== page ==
“You think I’m stupid? Whites aren’t friends with niggers. You had to be screwing her.”
            “You’re wrong, but you know what, I don’t even care.”
            I turned to walk away.
            “Don’t you turn your back and walk away from me, Billy McCaskill!”
            I kept on walking. I heard whispered ‘nigger lover’ but I didn’t look to see who it was. I was turning the other cheek. Mama would be proud.
            The first week of practice was conditioning. I was in better condition than most so it was a good tune-up. In the showers after practice, I found myself alone and still heard the whispers. It was getting harder and harder to turn the other cheek. The second week we put on pads and started running plays. I was tight end on offensive and right linebacker on defense. I figured it was my imagination that the coach was running all his plays at me. It wasn’t my imagination that the other boys were piling on, and I felt more than one unsigned punch in the pile.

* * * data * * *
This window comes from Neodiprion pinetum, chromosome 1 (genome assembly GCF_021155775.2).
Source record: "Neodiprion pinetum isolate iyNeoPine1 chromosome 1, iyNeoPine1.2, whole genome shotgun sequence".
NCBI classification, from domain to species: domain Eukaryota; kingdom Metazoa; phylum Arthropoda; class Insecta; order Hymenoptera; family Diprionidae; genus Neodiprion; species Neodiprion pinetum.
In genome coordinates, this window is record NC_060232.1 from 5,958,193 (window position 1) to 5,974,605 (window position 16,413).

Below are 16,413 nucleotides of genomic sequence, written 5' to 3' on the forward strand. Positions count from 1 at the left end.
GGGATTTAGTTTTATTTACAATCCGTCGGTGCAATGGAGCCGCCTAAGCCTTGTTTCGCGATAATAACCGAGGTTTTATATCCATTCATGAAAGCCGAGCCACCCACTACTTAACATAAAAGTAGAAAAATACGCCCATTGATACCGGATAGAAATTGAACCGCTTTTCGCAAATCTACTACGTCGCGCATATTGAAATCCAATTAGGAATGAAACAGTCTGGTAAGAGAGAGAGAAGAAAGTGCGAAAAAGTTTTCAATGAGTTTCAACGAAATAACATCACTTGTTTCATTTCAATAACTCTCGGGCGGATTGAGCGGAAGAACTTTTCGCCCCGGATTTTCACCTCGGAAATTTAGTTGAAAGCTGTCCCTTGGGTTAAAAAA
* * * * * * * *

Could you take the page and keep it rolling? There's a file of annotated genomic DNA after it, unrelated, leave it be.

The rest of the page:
I swallowed it. It was against my nature, but I had taxed my poor mama enough, so I swallowed it. But enough is enough. I was coming out of the shower when Buster McQuiston, the quarterback, looked at me with a stupid grin. Buster was solid but not the biggest boy on the squad. He was the biggest talker.
            “Say, McCaskill, some of the boys were wondering what it’s like to split a black oak.”
            “Couldn’t say,” I replied, drying my hair.
            “Turn around here and let us see if that thing has turned black yet.”
            “You might not want to be paying quite so much attention to my dick, Buster. You know how people talk.”